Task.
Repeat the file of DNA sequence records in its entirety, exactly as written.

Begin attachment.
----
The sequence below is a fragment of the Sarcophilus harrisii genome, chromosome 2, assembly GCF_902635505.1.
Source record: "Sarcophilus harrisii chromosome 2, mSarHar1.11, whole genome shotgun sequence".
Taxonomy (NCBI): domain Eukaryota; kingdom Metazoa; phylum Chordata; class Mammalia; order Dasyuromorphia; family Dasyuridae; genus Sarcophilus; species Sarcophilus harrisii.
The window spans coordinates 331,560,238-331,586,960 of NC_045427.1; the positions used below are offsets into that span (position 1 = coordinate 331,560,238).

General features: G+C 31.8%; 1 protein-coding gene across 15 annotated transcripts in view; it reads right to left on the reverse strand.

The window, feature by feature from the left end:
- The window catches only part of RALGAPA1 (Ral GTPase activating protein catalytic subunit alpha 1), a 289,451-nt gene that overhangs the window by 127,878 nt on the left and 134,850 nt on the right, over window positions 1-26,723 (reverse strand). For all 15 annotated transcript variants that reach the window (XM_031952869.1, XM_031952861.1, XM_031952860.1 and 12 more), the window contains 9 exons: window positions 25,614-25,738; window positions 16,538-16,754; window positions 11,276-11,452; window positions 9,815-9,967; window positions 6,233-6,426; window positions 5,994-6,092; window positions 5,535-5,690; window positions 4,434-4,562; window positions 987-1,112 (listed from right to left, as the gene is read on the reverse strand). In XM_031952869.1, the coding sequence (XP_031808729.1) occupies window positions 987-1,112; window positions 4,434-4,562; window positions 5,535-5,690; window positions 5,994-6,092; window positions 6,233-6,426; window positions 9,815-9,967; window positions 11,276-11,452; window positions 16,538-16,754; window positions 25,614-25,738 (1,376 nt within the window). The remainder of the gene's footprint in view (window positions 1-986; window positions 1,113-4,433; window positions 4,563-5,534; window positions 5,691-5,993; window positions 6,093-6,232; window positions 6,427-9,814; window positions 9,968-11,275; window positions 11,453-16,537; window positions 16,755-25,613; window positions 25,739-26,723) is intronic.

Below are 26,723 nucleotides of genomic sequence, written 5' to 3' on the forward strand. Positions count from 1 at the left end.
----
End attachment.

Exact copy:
The sequence below is a fragment of the Sarcophilus harrisii genome, chromosome 2, assembly GCF_902635505.1.
Source record: "Sarcophilus harrisii chromosome 2, mSarHar1.11, whole genome shotgun sequence".
Taxonomy (NCBI): domain Eukaryota; kingdom Metazoa; phylum Chordata; class Mammalia; order Dasyuromorphia; family Dasyuridae; genus Sarcophilus; species Sarcophilus harrisii.
The window spans coordinates 331,560,238-331,586,960 of NC_045427.1; the positions used below are offsets into that span (position 1 = coordinate 331,560,238).

General features: G+C 31.8%; 1 protein-coding gene across 15 annotated transcripts in view; it reads right to left on the reverse strand.

The window, feature by feature from the left end:
- The window catches only part of RALGAPA1 (Ral GTPase activating protein catalytic subunit alpha 1), a 289,451-nt gene that overhangs the window by 127,878 nt on the left and 134,850 nt on the right, over window positions 1-26,723 (reverse strand). For all 15 annotated transcript variants that reach the window (XM_031952869.1, XM_031952861.1, XM_031952860.1 and 12 more), the window contains 9 exons: window positions 25,614-25,738; window positions 16,538-16,754; window positions 11,276-11,452; window positions 9,815-9,967; window positions 6,233-6,426; window positions 5,994-6,092; window positions 5,535-5,690; window positions 4,434-4,562; window positions 987-1,112 (listed from right to left, as the gene is read on the reverse strand). In XM_031952869.1, the coding sequence (XP_031808729.1) occupies window positions 987-1,112; window positions 4,434-4,562; window positions 5,535-5,690; window positions 5,994-6,092; window positions 6,233-6,426; window positions 9,815-9,967; window positions 11,276-11,452; window positions 16,538-16,754; window positions 25,614-25,738 (1,376 nt within the window). The remainder of the gene's footprint in view (window positions 1-986; window positions 1,113-4,433; window positions 4,563-5,534; window positions 5,691-5,993; window positions 6,093-6,232; window positions 6,427-9,814; window positions 9,968-11,275; window positions 11,453-16,537; window positions 16,755-25,613; window positions 25,739-26,723) is intronic.

Below are 26,723 nucleotides of genomic sequence, written 5' to 3' on the forward strand. Positions count from 1 at the left end.